This November will mark the 20th anniversary of the crumbling of the Berlin Wall. Built as a means to keep East Germans from escaping to the West, the world’s most sinister wall was a tangible symbol of the Iron Curtain, Communist repression and Soviet imperialism.
Its original purpose was to keep people apart. But nowadays the remaining wall, as one of the German capital’s top tourist attractions and cultural icons, brings people together in ever increasing number.
On any given day, thousands of people crowd around what’s left of the wall near Checkpoint Charlie, the tense Cold War interface between U.S. and Soviet troops. Actors clad in military uniforms pose for photos in front of a replica of the famous border hut.
Vendors sell fur hats, red star badges, vintage gas masks and other Soviet mementos. Anchored near the checkpoint, a hot-air balloon gives visitors a bird’s-eye view of the former frontier. The block-long stretch of wall is down the road from the checkpoint protected by a fence—no small irony—to keep souvenir hunters from chipping off their own chunk of history.
Elsewhere in Berlin, two other portions of steel-and-concrete barrier managed to avoid demolition. More than a hundred artists from around the world were asked to render their own versions of “freedom” on the 1.3-kilometer East Side Gallery, while the restored section along Bernauer Strasse boasts somber memorials to the hundreds who were killed or injured trying to flee to the West.
Throughout 2009, the anniversary of the revolution and fall is marked by a handful of exhibits at the Mauermuseum and East Side Gallery and then in November, the city is planning a three-day festival including a historic reenactment, memorials and forums.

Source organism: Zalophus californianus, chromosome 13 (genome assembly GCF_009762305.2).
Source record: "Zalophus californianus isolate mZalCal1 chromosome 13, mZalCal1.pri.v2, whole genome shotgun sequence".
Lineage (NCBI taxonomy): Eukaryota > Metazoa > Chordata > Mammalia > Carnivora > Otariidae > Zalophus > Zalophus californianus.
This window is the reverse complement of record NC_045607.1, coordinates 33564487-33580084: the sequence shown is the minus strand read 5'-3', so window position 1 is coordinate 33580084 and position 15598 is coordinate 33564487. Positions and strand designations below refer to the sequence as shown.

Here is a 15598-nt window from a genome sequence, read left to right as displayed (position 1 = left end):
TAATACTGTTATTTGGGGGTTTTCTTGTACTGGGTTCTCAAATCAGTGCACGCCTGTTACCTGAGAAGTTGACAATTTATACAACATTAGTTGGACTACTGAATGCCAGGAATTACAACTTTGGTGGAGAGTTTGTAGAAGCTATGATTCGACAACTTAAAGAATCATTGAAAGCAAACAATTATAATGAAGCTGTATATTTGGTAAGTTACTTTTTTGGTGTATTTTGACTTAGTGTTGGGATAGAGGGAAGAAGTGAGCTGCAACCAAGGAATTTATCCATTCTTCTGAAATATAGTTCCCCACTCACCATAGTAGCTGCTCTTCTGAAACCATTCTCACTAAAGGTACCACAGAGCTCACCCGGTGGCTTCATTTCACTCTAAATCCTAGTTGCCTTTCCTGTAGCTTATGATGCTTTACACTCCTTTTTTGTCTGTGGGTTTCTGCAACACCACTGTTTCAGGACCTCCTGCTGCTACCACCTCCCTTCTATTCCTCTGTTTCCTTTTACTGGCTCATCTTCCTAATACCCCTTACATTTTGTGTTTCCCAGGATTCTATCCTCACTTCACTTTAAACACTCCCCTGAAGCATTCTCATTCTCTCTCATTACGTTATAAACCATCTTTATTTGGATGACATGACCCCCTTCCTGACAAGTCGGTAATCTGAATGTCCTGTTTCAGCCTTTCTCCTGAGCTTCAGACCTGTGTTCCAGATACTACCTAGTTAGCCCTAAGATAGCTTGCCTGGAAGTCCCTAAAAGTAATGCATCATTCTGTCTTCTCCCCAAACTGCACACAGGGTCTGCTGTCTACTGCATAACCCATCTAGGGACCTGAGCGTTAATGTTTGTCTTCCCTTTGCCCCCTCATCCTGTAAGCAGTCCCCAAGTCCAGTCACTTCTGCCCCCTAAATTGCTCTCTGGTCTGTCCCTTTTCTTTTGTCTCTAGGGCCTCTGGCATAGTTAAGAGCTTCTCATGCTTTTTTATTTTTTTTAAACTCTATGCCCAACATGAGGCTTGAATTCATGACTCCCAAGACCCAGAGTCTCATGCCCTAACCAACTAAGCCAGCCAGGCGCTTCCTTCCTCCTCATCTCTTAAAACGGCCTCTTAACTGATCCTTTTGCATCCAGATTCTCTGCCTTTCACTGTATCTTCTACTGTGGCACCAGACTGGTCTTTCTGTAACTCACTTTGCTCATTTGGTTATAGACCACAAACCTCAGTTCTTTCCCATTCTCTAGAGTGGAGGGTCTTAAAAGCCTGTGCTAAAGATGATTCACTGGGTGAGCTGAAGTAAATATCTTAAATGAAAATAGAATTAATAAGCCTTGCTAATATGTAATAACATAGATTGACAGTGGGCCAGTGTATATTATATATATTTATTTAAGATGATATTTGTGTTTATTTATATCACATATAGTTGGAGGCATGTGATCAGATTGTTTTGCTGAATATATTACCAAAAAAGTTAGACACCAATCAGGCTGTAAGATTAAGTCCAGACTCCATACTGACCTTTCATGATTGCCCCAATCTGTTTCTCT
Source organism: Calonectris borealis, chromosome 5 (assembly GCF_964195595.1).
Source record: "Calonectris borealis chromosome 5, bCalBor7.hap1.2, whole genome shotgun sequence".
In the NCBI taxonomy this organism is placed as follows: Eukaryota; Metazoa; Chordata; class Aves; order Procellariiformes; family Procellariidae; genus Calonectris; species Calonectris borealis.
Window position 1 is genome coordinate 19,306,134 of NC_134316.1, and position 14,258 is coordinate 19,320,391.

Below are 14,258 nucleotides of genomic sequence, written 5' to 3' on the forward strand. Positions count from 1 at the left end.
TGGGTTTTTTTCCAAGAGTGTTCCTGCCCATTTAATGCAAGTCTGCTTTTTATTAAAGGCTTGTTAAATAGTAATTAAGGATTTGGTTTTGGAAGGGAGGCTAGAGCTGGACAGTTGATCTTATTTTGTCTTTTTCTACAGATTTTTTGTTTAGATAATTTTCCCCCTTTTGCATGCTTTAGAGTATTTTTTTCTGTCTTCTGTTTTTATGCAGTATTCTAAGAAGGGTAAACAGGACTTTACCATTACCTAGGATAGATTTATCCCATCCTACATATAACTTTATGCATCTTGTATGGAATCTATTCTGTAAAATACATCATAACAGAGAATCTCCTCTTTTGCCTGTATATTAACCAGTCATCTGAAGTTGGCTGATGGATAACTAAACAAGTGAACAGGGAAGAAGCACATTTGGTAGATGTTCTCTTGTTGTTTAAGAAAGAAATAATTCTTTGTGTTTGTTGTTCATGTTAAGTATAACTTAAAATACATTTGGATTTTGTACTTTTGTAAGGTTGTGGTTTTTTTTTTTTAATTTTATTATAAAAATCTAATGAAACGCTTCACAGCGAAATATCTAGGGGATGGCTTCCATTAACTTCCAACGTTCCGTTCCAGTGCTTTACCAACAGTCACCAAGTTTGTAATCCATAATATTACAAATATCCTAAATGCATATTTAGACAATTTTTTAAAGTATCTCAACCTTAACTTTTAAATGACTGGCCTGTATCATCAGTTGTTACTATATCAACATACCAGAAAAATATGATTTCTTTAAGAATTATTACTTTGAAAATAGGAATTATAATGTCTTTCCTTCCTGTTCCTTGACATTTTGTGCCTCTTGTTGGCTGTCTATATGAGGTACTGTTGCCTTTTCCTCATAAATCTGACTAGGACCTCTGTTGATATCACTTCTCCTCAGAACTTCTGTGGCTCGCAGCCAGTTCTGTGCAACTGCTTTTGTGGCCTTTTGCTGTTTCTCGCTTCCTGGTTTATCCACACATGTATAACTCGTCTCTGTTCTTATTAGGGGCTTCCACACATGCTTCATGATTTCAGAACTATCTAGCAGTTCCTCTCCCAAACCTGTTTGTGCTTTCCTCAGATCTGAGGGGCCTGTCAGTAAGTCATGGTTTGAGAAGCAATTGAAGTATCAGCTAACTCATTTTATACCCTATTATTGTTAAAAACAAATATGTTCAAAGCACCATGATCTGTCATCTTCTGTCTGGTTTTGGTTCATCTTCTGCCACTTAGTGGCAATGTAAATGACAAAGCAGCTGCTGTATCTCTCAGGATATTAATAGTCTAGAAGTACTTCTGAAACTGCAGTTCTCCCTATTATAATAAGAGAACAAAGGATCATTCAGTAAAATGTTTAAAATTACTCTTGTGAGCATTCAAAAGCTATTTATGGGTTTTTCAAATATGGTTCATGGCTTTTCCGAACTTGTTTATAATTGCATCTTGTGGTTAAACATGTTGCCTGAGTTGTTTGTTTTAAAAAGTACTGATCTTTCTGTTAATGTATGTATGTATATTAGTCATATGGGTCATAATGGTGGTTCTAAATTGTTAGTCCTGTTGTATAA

With the activity centered around Brandenburg Gate, the perfect place to stay nearby would be the historic but still regally appointed Adlon Kempinski Hotel, which is offering various packages for the event. But the Berlin Wall certainly isn’t alone.
All around the globe, barriers that were once meant to terrorize, intimidate or repel have become cultural icons and tourism lures that attract millions of visitors each year.
Practically nobody visits Beijing without the obligatory trip to the Great Wall of China. More than 3,900 miles in length, it’s easily the world’s longest wall and one of the largest construction projects ever undertaken. And it keeps getting longer. Using infrared detectors, Chinese government scientists recently located new portions of the wall hidden beneath hills and rivers, part of a multi-year survey to map and document the entire wall for the first time.
Built by the Romans to repel those feisty Scots, Hadrian’s Wall in northern England is now the focus of an 84-mile hiking trail and a 120-mile bike route. The walk takes five or six days, with overnight accommodation in B&Bs, youth hostels, farm stays, hotels and at least one castle. Birdoswald Roman Fort stages a number of living history events including a gladiator school and Roman legion camps.
Of course, not all walls had a military function. Leonardo da Vinci used the back wall of the dining hall at Santa Maria delle Grazie church in Milan as a plaster “canvas” to render "The Last Supper". Pharaoh Ramses III figured the massive walls of his funeral temple in Egypt were as good a place as any to boast about his military exploits—an early example of government propaganda.
The Western Wall, better known as the Wailing Wall by Jews and al-Buraq by Muslims, is an important religious site for both faiths. And then there’s the Green Monster at Boston’s Fenway Park. Batters might find it menacing, but to baseball fans it’s as much a part of the grand old game as peanuts and Cracker Jacks.